The builder may throw in some extra stuff and you also won't have to pay the agents.

Anonymous said...

good luck Gawker! Finding the right home can be a long process. It took us almost a year to find our house, but we were glad we stuck to our requirements.

And remember, if something looks too good to be true, it probably is.

Anonymous said...

Are u going to employ some service to mow the lawn pick the leaves, do the yardwork and blow the snow off or you doing it yourself?

gawker said...

ggop : Thanks. Yes, they say you people sacrifice half your paychecks to the mortgage deity. I dont know if that's true ore not but it makes me recoil in horror.

patrix : Thank you man, I appreciate it. I will try and jumpstart my other blog. I will first try and get The Daily Show back on the air though.

dinesh : Maybe if I buy a home and a million other people buy homes as well, the prices might start increasing again. That is what I am hoping for.

suj : Yes, and I was actually dismayed to see the backyard of my dreams belong to someone else hehe. But no fear, we have been looking at a place that might be everything we want. Hopefully something might pan out in the next couple of days.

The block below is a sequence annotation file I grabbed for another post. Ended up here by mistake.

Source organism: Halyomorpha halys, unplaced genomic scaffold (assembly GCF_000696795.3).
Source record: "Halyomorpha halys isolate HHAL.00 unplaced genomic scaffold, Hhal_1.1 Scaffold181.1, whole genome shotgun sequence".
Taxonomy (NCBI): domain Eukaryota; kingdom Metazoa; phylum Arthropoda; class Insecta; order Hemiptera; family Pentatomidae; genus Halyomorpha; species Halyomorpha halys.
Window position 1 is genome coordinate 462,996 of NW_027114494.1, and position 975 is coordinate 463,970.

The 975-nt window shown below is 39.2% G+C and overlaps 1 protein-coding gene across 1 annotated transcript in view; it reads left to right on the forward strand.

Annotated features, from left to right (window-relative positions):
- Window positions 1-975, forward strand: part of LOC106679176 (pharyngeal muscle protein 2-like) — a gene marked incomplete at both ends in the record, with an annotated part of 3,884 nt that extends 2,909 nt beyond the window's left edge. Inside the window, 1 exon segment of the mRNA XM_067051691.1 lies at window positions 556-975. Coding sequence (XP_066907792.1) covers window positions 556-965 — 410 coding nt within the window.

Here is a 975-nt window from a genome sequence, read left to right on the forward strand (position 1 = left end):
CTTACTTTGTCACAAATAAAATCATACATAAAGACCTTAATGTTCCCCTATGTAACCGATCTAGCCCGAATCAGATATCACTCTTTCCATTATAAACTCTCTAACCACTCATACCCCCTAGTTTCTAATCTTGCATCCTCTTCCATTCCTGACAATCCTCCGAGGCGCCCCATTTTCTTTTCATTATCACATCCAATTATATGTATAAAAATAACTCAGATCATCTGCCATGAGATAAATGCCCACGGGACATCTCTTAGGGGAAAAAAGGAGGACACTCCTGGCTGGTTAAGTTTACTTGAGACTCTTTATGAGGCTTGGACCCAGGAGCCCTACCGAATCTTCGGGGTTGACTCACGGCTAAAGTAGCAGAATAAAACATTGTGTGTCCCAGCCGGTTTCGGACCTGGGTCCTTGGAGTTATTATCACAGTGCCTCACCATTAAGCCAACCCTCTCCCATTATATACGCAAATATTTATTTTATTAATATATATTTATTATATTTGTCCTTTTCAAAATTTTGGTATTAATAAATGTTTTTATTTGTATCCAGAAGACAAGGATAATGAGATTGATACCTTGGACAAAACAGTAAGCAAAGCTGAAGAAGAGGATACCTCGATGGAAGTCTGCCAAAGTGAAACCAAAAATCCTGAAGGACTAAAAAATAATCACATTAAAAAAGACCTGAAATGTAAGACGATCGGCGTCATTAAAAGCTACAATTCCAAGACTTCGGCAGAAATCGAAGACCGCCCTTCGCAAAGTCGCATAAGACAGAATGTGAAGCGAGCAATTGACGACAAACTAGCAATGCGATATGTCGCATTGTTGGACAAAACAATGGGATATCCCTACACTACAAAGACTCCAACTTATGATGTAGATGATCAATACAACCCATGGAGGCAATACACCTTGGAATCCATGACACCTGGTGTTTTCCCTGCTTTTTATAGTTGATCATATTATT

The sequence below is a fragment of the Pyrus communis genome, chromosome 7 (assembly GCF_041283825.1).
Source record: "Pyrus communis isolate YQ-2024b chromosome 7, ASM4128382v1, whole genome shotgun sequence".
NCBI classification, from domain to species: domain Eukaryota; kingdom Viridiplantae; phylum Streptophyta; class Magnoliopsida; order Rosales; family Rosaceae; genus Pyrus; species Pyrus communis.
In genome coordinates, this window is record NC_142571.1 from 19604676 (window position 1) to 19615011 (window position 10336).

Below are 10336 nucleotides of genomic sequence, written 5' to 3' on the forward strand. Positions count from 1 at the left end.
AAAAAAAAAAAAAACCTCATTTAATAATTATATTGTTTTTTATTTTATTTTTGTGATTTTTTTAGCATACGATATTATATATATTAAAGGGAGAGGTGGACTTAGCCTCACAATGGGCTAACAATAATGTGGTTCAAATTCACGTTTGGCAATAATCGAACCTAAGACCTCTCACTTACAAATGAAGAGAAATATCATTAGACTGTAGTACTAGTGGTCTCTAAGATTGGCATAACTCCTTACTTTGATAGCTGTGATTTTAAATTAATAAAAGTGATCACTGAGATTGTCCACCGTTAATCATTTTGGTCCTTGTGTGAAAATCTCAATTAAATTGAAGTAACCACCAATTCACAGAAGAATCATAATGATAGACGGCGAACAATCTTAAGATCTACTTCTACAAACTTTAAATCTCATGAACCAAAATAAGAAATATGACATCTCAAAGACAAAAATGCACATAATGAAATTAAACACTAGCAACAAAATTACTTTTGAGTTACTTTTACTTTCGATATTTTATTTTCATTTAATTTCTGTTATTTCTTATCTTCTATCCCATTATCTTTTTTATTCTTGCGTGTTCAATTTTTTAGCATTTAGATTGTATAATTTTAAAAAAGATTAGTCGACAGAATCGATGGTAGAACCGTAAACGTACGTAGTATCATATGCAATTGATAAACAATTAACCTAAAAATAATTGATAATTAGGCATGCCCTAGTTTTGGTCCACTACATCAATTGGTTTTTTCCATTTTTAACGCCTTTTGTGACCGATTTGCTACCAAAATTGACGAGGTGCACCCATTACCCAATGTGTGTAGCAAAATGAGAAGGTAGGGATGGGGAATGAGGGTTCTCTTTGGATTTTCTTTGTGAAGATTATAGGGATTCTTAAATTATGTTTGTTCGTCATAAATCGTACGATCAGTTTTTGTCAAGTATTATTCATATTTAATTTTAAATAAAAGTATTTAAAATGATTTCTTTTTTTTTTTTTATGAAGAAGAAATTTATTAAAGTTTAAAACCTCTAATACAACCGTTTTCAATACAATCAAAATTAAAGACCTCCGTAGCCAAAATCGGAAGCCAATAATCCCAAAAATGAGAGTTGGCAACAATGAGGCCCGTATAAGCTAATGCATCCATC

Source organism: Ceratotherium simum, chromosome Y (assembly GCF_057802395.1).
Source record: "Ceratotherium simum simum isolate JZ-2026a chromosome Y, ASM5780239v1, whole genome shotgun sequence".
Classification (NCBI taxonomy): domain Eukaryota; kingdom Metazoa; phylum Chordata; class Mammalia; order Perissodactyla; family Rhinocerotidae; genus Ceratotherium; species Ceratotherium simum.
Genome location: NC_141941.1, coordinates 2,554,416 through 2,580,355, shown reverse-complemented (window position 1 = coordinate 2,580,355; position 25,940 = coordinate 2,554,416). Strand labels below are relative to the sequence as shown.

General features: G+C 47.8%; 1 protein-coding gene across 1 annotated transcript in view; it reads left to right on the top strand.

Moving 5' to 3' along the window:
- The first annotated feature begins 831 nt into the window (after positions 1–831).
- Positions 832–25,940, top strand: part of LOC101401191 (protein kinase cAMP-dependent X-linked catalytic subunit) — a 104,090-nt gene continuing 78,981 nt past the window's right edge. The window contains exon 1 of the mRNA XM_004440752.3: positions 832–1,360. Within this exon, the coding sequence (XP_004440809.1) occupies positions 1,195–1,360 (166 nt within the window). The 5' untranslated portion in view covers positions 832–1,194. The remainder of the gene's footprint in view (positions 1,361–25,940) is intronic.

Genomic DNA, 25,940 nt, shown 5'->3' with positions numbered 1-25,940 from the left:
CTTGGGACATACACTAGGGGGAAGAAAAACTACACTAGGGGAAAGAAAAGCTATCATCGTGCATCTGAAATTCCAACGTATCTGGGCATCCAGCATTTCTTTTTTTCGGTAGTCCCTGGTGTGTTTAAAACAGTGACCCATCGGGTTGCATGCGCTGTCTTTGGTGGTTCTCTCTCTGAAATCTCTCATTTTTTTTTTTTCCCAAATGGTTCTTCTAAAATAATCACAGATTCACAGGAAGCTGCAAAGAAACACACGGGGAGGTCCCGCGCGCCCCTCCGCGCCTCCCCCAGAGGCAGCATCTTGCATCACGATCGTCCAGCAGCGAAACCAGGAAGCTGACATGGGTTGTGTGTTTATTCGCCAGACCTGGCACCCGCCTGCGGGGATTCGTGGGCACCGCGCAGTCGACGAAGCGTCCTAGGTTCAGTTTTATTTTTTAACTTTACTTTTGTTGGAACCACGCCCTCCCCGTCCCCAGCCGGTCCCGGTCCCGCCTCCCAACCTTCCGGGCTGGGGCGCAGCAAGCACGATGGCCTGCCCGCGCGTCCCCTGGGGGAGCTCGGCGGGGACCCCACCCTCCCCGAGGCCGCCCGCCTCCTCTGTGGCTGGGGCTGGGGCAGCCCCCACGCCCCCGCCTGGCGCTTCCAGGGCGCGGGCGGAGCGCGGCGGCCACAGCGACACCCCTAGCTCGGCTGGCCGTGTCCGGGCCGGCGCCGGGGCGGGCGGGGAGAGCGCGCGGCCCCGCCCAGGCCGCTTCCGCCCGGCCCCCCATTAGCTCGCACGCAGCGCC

lekhni : yes, a realtor helps a lot as we found out as well.

anon : Dhanyawad.

milan : Yes, we are lookign at mostly new homes so hopefully, our bodies will stay lead and asbestos free.

anjali : Thank you. And yes, I know what you are saying. We looked at a place whose listing claimed to have everything a buyer would want in a home. When we went to see it, the entire place stank of cigarette smoke.

bhad : We are planning to get a townhome. Other people will do the snow blowing, leaf gathering and grass cutting. I will sit and watch and quite possibly give them moral support.

zambezi said...

good to see you writing again. be thankful that you atleast have a choice with nature in it. imagine if you lived in my state. i am looking forward to the house warming ceremony.

gawker said...

i guess living 10 minutes from the city compensates for not having nature. i will let you know when it is time to warm my house.

RobRoy said...

Welcome back gawker. I was worried that it was my computer refusing to read any more of your posts. Fortunately, this was not the case. All is right with the world again.

gawker said...

Thank you robroy. One shouldn't worry too much. As they say, worrying never achieved anything other than causing worry to the worrier.